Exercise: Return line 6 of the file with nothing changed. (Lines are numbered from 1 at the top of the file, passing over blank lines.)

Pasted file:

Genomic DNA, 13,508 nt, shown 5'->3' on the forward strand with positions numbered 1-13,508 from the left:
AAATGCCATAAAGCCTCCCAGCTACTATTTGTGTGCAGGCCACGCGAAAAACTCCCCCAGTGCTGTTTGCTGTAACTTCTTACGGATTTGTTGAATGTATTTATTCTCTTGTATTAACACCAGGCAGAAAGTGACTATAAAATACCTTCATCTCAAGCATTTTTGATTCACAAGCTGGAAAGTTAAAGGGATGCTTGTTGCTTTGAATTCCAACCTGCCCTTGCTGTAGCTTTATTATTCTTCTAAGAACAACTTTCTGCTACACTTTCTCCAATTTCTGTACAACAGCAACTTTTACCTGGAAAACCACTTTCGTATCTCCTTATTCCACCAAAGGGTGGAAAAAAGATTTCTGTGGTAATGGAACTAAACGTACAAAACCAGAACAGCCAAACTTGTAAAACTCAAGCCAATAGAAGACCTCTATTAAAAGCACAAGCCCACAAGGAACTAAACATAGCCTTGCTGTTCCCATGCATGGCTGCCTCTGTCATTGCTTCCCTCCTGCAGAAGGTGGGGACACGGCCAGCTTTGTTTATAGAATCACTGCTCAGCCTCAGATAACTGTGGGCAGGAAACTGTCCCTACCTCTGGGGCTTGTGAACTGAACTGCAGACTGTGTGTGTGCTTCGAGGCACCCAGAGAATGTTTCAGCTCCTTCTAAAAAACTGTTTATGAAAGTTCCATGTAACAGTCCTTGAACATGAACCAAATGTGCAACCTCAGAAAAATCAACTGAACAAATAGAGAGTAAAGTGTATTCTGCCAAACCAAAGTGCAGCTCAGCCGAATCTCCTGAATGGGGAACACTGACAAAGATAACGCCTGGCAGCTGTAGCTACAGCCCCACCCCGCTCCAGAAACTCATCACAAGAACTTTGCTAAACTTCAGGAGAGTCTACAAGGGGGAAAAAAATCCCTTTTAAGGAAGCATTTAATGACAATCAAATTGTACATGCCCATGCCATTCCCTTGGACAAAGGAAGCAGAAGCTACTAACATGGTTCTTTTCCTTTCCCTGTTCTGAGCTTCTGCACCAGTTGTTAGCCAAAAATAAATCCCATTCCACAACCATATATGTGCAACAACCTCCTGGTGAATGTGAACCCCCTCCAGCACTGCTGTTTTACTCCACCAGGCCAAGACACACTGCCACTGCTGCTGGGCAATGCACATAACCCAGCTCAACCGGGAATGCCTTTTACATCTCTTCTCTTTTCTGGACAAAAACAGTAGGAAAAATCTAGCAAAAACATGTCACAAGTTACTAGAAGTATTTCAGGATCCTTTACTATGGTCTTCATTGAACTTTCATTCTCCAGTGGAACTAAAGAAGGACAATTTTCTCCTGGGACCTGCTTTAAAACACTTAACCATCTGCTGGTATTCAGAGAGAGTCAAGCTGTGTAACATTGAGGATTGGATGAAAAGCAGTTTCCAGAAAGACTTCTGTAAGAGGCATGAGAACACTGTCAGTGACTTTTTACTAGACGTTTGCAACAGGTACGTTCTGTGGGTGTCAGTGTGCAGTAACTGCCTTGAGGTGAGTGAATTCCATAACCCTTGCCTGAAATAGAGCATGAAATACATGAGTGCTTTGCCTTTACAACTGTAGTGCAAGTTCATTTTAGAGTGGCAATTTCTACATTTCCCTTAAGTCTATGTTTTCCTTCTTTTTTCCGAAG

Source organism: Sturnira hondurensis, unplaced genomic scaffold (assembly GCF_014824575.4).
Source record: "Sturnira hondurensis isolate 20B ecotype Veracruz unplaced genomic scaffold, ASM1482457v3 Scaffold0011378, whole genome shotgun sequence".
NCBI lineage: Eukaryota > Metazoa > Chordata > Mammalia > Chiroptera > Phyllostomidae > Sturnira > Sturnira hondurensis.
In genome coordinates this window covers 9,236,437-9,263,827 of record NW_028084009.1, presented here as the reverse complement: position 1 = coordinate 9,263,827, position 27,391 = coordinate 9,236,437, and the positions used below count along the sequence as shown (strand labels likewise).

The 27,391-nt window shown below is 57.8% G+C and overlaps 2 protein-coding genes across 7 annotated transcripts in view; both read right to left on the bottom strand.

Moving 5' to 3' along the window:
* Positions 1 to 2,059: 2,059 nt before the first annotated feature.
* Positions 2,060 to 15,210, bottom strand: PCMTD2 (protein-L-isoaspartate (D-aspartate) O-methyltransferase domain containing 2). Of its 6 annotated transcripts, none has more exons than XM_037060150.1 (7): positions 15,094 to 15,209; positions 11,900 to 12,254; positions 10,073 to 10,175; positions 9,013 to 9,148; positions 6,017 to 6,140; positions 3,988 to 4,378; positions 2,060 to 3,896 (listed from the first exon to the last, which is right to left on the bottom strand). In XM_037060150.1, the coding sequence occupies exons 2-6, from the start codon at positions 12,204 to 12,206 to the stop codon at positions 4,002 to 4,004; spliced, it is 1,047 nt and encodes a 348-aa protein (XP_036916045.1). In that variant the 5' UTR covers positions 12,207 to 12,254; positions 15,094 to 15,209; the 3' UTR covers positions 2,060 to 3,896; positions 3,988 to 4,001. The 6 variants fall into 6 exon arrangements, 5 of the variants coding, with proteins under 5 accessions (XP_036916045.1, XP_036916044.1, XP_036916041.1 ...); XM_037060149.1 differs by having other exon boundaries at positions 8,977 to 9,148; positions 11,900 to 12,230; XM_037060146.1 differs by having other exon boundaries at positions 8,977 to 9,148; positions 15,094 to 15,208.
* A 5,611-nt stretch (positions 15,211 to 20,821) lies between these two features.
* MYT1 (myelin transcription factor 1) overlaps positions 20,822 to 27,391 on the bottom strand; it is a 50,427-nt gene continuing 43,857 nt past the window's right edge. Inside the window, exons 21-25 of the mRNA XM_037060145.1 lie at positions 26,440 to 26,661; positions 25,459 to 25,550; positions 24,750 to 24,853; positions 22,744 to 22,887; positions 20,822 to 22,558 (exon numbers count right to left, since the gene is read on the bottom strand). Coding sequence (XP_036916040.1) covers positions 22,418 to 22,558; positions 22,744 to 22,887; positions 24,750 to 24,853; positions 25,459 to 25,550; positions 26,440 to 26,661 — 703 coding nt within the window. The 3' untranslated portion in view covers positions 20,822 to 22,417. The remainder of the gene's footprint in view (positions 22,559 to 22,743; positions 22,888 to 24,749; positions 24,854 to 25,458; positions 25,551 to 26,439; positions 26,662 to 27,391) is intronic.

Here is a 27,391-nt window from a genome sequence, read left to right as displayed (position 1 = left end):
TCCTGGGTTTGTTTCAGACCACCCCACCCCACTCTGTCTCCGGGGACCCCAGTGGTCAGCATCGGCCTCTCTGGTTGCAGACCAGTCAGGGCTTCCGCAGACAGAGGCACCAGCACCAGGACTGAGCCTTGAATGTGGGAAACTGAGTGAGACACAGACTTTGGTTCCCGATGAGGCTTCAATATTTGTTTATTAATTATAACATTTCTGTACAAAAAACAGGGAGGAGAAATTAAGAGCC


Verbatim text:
In genome coordinates this window covers 9,236,437-9,263,827 of record NW_028084009.1, presented here as the reverse complement: position 1 = coordinate 9,263,827, position 27,391 = coordinate 9,236,437, and the positions used below count along the sequence as shown (strand labels likewise).